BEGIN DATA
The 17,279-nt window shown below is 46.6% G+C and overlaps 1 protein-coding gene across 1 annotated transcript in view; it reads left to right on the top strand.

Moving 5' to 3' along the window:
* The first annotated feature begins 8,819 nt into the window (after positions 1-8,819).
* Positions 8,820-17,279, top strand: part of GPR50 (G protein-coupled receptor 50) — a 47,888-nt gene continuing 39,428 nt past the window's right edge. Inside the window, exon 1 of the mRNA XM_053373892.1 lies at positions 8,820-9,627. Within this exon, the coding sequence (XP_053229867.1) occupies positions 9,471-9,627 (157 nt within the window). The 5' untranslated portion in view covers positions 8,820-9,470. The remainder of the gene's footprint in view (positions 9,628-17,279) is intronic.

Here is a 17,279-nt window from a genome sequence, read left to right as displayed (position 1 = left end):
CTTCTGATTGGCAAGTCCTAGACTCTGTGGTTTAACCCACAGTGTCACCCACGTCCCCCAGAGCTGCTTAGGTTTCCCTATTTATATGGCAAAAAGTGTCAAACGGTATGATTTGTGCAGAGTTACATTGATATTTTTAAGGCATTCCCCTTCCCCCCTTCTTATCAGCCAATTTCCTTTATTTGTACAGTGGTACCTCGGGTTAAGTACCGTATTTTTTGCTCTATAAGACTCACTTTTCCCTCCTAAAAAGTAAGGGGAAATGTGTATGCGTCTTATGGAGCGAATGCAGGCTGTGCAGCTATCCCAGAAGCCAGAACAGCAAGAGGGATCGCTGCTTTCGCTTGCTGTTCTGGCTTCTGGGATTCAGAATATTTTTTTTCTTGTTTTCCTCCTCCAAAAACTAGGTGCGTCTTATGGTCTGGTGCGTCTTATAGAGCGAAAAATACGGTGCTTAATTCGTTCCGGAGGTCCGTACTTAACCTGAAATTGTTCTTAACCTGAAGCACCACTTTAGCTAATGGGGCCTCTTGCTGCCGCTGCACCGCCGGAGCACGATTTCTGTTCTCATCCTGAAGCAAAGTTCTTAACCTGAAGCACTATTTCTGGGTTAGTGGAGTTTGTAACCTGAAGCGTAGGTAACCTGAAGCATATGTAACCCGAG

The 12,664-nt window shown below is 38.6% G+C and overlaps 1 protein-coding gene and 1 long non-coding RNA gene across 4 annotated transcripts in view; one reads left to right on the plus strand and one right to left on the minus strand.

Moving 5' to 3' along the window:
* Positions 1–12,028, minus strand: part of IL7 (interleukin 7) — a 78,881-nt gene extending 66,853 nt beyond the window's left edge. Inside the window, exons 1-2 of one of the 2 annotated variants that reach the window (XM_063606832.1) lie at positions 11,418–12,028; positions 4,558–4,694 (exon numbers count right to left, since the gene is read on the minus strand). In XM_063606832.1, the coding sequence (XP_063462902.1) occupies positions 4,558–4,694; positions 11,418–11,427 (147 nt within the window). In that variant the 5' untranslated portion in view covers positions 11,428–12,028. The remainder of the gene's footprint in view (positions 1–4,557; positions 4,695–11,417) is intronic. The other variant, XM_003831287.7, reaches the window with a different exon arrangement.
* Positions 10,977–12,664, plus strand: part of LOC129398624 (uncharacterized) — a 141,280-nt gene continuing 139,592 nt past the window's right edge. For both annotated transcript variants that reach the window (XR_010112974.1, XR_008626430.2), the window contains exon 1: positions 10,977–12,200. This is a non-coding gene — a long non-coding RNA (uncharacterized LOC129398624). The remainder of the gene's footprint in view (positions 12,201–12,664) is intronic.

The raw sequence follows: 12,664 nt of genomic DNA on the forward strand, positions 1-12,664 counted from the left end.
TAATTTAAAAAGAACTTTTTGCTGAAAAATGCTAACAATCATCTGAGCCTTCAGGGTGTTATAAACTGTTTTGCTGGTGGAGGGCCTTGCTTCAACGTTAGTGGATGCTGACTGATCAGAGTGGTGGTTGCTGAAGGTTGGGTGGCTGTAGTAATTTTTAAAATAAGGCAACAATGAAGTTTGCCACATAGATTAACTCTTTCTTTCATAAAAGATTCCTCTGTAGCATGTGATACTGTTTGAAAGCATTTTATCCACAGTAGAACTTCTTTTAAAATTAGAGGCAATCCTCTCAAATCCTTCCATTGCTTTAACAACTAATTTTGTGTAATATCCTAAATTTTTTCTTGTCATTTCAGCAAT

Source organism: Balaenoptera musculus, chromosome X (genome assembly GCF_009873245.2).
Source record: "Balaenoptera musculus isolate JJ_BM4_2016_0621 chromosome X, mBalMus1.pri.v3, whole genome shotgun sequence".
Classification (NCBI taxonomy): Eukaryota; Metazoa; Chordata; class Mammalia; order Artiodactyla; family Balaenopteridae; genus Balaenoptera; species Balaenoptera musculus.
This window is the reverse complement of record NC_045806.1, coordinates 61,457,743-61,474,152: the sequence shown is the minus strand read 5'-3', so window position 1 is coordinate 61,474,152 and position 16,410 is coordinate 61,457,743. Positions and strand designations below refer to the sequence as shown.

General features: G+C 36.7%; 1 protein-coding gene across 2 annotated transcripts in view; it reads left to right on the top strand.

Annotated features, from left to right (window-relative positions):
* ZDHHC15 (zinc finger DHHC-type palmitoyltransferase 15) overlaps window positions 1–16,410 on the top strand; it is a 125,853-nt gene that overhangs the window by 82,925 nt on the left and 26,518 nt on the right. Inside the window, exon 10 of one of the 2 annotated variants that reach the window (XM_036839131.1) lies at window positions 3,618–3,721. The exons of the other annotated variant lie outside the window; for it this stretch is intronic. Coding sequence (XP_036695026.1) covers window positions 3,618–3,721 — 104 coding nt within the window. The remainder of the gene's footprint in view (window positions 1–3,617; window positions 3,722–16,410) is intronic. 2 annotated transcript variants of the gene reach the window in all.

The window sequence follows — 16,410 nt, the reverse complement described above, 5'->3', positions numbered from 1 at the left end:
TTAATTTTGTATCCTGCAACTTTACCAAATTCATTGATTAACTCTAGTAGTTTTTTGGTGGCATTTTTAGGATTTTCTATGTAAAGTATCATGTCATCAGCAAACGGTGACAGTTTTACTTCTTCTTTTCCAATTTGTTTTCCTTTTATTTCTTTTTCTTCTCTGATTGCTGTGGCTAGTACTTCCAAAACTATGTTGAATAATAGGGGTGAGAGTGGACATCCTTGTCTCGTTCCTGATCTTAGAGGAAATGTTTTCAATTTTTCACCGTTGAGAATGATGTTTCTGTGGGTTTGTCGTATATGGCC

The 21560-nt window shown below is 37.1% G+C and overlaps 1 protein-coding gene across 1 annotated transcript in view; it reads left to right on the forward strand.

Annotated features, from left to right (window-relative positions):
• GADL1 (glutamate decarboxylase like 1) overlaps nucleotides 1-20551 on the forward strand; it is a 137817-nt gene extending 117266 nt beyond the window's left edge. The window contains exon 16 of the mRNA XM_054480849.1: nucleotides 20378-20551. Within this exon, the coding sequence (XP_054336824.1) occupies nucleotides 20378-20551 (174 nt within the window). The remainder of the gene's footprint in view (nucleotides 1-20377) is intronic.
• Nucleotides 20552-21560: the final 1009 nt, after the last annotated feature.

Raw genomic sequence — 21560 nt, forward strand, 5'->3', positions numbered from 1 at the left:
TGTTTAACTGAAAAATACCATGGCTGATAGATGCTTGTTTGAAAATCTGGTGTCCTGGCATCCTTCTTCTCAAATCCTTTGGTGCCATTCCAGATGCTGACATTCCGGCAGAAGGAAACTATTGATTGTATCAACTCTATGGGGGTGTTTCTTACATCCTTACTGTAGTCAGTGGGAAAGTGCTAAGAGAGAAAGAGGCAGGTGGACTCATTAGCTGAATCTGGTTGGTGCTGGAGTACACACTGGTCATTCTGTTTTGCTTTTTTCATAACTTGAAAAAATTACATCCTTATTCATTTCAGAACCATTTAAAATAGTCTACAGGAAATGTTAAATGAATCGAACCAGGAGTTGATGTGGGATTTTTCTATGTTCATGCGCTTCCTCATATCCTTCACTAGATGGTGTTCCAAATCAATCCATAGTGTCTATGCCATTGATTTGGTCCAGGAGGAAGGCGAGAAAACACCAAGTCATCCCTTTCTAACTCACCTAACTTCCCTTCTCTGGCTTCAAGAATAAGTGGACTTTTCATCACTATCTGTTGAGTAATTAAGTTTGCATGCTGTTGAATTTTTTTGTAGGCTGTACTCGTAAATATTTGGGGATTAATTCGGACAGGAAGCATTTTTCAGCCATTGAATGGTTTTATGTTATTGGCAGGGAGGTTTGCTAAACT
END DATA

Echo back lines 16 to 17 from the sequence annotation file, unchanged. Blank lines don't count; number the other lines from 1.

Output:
This window is the reverse complement of record NC_045806.1, coordinates 61,457,743-61,474,152: the sequence shown is the minus strand read 5'-3', so window position 1 is coordinate 61,474,152 and position 16,410 is coordinate 61,457,743. Positions and strand designations below refer to the sequence as shown.

General features: G+C 36.7%; 1 protein-coding gene across 2 annotated transcripts in view; it reads left to right on the top strand.